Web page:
Sunday, November 26, 2006

Up on the Housetop

The day after Thanksgiving is officially "put up the outside Christmas lights" day. Personally I call it "try not to fall off the roof" day. For more than thirty years I've been putting up the lights. It used to be a challenge designing each year's layout and trying to out do the neighbors. Lights on the roof, lights in the trees, lights on the bushes, lights around the windows, colored bulbs, white bulbs, flashing bulbs, and sequenced arrays made up the artist's palette. As night fell, the family would all march to the sidewalk to view the turning on of the lights. When I turned on the lights there were oooh's and aaah's usually reserved for fourth of July fireworks. Marilyn always commented on how the display could be better, and I would always say "yeah, maybe next year".

I don't know if I'm getting smarter or lazier but the glitzy colorful animated spectacles are a thing of the past. My display has been toned down to the white icicle on the eaves theme for several years now. The neighbors in the cul de sac are also getting smarter or lazier since they too have adopted this theme. All in all, it makes for a nice subdued unified neighborhood Christmas light display. I guess I am getting smarter since part of getting smarter is the ability to justify laziness. This makes those people who leave their lights up all year virtual Einsteins.

Even with the simplified pattern there is angst. Each year I pull the light strings from the aging cardboard box. No matter how carefully I tied and laid them in the year before, a giant cube of wire spaghetti comes out. I always think of National Lampoon's "Christmas Vacation" at this point. I view it more as a documentary than a comedy. Sometimes I think I should just heave that cube of luminescence as is on the roof and call it the Christmas star, but that's laziness I can't justify yet so untangling and bulb checking are still part of the yearly ritual.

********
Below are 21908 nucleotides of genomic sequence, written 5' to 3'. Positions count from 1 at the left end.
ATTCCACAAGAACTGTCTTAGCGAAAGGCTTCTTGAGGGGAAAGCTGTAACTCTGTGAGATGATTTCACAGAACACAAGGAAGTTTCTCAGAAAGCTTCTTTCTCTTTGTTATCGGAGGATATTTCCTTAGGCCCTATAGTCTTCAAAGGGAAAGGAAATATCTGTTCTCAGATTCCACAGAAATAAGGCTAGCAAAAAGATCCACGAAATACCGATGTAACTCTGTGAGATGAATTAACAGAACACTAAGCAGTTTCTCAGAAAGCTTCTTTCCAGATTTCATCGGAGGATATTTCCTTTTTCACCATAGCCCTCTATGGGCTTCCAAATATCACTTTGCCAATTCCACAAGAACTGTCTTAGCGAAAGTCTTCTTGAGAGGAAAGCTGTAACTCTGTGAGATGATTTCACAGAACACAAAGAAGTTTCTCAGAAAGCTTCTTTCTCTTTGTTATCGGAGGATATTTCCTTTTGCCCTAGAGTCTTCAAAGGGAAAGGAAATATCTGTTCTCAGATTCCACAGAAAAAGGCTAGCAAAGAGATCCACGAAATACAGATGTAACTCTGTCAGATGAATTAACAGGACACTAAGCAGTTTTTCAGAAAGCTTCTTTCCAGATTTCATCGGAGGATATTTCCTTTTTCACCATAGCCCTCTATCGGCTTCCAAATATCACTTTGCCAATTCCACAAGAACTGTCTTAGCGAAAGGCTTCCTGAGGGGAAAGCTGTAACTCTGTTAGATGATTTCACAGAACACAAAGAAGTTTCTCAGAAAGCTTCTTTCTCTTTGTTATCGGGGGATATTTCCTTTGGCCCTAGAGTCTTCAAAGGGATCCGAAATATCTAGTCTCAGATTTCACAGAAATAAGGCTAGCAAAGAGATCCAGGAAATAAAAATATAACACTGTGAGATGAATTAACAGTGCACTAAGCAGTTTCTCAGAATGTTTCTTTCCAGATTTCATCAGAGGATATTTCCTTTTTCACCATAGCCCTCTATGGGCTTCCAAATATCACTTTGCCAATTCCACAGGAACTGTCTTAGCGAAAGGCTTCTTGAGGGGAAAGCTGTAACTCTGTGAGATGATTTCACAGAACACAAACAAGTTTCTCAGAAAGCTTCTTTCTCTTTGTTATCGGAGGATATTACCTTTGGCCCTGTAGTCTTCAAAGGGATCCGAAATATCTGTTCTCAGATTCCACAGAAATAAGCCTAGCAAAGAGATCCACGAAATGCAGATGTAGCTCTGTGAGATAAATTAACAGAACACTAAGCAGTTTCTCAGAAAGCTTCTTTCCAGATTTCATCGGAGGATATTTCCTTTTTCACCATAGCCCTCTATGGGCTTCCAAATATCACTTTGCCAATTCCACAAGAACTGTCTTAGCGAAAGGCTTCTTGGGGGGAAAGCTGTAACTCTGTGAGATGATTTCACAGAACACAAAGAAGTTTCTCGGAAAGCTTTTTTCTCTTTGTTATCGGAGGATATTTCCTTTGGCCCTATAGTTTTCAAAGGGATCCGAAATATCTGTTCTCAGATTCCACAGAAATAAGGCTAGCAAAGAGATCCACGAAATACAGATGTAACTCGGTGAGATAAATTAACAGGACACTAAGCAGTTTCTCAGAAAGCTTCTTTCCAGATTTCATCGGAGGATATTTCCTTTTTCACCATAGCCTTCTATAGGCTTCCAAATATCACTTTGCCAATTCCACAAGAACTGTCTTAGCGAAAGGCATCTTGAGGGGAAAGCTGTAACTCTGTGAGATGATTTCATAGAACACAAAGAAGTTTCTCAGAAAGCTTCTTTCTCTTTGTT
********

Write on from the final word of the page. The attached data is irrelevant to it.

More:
The nighttime excitement of lighting the display is gone since the display is now the same each year. This year Marilyn suggested adding some colored lights to the wall of the house. I said "yeah, maybe next year".

Saturday, November 25, 2006

Thanksgiving 2006

Another Thanksgiving finds the family gathering at our house for dinner. We stretched our furniture resources to the limit but managed to pull together enough tables and chairs to seat 14. Finding that our silverware set lacked the pieces we remember having, we placed two different sets on the table. Marilyn suspects Ann may be in possession. Ann is the usual suspect when we find missing plates, glasses, silverware, or other kitchen utensils that we know we have. Ann always denies it.

For the past two years we've bought small pre-cooked turkeys. Our oven is so small that only one small bird fits. This year we relied on the gas grill outside to heat the other along with a ham. Although the turkey simmered in the grill for over two hours, while carving, I ran across a small hard object in the center of the turkey. It was a chunk of ice the size of an egg. Either the turkey wasn't fully thawed which I claim or the grill wasn't hot enough which Marilyn claims. In either case, It was pre-cooked and we have a microwave - problem solved.